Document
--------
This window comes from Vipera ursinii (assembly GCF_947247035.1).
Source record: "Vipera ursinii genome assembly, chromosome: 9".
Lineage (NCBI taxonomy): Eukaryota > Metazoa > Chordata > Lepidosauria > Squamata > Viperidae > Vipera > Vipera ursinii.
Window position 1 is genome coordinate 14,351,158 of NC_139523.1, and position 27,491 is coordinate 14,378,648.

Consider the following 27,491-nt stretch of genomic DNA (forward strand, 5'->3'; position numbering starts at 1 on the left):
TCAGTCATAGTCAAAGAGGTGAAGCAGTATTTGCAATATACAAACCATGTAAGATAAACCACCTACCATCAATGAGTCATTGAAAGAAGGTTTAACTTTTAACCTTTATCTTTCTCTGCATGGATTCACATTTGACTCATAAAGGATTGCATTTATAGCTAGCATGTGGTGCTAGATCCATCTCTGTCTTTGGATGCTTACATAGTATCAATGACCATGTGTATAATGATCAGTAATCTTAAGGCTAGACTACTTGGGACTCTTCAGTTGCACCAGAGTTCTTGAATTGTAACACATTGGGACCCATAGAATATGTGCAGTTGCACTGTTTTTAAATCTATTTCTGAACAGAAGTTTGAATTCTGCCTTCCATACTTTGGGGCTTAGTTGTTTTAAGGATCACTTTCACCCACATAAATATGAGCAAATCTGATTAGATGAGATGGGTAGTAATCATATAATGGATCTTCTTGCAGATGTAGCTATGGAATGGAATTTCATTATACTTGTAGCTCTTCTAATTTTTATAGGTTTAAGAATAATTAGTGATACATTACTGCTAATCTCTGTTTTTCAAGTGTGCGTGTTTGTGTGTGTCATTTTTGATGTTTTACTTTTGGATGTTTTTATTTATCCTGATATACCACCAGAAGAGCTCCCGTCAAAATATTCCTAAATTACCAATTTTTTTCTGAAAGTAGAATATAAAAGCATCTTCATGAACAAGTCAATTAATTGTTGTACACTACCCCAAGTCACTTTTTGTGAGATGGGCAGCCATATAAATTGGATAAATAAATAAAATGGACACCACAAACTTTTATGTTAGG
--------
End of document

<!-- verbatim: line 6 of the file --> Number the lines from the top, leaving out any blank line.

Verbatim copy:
TCAGTCATAGTCAAAGAGGTGAAGCAGTATTTGCAATATACAAACCATGTAAGATAAACCACCTACCATCAATGAGTCATTGAAAGAAGGTTTAACTTTTAACCTTTATCTTTCTCTGCATGGATTCACATTTGACTCATAAAGGATTGCATTTATAGCTAGCATGTGGTGCTAGATCCATCTCTGTCTTTGGATGCTTACATAGTATCAATGACCATGTGTATAATGATCAGTAATCTTAAGGCTAGACTACTTGGGACTCTTCAGTTGCACCAGAGTTCTTGAATTGTAACACATTGGGACCCATAGAATATGTGCAGTTGCACTGTTTTTAAATCTATTTCTGAACAGAAGTTTGAATTCTGCCTTCCATACTTTGGGGCTTAGTTGTTTTAAGGATCACTTTCACCCACATAAATATGAGCAAATCTGATTAGATGAGATGGGTAGTAATCATATAATGGATCTTCTTGCAGATGTAGCTATGGAATGGAATTTCATTATACTTGTAGCTCTTCTAATTTTTATAGGTTTAAGAATAATTAGTGATACATTACTGCTAATCTCTGTTTTTCAAGTGTGCGTGTTTGTGTGTGTCATTTTTGATGTTTTACTTTTGGATGTTTTTATTTATCCTGATATACCACCAGAAGAGCTCCCGTCAAAATATTCCTAAATTACCAATTTTTTTCTGAAAGTAGAATATAAAAGCATCTTCATGAACAAGTCAATTAATTGTTGTACACTACCCCAAGTCACTTTTTGTGAGATGGGCAGCCATATAAATTGGATAAATAAATAAAATGGACACCACAAACTTTTATGTTAGG